Equipment Provided With Operator - Tax Treatment Changed

NOTE: This Article Has Been Replaced by a Revised Article Dated July 7, 2014. See the new article...

Effective October 1, 2009, when equipment is provided with an operator that does more than maintain, inspect, or set up the equipment and the operator is necessary for the equipment to perform in the manner for which it is designed, the transaction is considered to be a service and not a lease or rental of the equipment. This change is provided in 2009 Wis. Act 2, and was made to conform Wisconsin's sales and use tax laws to the requirements of the Streamlined Sales and Use Tax Agreement and the definition of "lease or rental."

Following is a description of the sales and use tax treatment of equipment rentals with operators before October 1, 2009 and October 1, 2009 and thereafter.

Sales and Use Tax Treatment Prior to October 1, 2009

General: When equipment was provided with an operator, the tax treatment of the transaction depended on who was responsible for the satisfactory completion of the job, as explained below.

Leases and Rentals of Equipment: If a person furnished equipment with an operator to perform a job which the lessee supervised and was responsible for the satisfactory completion of, the person furnishing the equipment was considered a lessor renting out the equipment. If it was customary or mandatory that the lessee accept an operator with the leased equipment, the entire charge, including the charge for the operator, was subject to sales or use tax. However, the operator's services were not taxable if billed separately and if the lessor customarily gave the lessee the option of taking the equipment without the operator.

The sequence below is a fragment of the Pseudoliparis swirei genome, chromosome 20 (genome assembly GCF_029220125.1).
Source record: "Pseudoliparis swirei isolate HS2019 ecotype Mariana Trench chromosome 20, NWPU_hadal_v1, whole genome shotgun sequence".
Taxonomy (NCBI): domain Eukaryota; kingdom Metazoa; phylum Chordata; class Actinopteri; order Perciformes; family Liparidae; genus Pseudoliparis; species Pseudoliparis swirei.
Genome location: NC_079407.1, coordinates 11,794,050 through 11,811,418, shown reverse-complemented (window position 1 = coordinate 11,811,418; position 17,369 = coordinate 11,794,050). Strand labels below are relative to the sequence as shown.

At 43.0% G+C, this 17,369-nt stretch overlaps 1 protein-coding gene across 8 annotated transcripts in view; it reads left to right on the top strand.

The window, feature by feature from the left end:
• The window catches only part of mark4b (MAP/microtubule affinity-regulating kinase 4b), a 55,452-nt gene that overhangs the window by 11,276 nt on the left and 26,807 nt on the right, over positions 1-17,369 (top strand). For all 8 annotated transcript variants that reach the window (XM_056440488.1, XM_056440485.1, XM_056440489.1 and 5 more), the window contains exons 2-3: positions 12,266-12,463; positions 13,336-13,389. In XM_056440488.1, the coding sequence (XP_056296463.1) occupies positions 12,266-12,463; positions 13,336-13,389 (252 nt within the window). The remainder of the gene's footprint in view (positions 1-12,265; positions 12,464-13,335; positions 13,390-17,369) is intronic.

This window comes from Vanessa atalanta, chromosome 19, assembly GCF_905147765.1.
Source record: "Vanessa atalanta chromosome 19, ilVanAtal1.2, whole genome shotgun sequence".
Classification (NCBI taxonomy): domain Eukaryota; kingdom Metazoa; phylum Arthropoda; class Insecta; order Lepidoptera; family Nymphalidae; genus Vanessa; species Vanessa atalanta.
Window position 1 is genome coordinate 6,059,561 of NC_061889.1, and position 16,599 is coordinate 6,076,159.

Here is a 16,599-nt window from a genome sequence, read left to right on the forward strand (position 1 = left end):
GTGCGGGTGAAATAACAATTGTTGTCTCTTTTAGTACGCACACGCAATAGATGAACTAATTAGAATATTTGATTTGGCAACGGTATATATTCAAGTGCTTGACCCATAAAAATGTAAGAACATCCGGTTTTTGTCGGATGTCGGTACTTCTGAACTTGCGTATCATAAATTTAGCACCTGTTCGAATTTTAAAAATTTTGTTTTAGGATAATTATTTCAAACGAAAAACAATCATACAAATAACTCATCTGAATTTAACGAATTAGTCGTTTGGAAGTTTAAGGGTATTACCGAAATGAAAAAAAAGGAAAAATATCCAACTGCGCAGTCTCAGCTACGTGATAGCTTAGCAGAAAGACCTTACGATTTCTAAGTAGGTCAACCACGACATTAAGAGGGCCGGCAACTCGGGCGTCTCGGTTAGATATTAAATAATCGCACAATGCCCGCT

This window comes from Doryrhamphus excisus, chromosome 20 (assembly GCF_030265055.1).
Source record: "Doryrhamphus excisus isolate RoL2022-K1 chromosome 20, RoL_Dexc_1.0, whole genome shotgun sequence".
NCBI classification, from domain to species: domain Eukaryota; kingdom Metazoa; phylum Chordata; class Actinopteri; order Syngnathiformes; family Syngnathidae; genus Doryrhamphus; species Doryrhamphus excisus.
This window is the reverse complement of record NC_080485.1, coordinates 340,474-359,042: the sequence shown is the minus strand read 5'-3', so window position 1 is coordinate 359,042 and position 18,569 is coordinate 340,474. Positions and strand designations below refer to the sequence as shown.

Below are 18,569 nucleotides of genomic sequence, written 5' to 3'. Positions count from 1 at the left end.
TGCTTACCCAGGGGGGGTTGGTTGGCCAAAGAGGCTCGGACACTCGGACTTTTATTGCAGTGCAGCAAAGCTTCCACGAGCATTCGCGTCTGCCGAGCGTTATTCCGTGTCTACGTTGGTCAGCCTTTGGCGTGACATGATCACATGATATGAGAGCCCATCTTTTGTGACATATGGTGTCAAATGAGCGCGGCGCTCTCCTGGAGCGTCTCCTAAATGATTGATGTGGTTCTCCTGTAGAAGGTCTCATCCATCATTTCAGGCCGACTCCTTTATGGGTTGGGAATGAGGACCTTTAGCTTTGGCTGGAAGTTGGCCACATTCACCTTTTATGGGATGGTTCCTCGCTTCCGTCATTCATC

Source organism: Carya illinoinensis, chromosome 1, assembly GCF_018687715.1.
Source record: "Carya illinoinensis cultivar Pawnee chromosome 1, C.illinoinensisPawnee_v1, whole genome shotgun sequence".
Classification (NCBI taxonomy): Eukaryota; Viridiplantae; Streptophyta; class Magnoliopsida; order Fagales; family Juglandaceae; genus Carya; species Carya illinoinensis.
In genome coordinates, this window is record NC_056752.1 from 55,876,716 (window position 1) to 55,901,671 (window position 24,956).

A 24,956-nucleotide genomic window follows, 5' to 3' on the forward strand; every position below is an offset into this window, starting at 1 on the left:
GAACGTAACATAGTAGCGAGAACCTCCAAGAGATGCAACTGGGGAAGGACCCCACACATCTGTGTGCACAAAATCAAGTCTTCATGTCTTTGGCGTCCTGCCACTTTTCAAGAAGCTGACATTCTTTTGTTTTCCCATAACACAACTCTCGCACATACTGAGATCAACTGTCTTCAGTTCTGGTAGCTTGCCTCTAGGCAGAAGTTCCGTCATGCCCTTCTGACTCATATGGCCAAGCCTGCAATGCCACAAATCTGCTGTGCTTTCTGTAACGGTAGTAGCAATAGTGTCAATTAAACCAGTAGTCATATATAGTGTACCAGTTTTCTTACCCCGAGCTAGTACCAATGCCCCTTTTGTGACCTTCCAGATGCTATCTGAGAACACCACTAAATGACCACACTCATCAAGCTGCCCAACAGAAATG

A lessor was allowed to purchase equipment without tax for resale if the lessor used the equipment solely for leasing or renting. A lessor was also allowed to purchase lubricants, repair parts, and repair services for equipment used solely for leasing or renting, without tax for resale.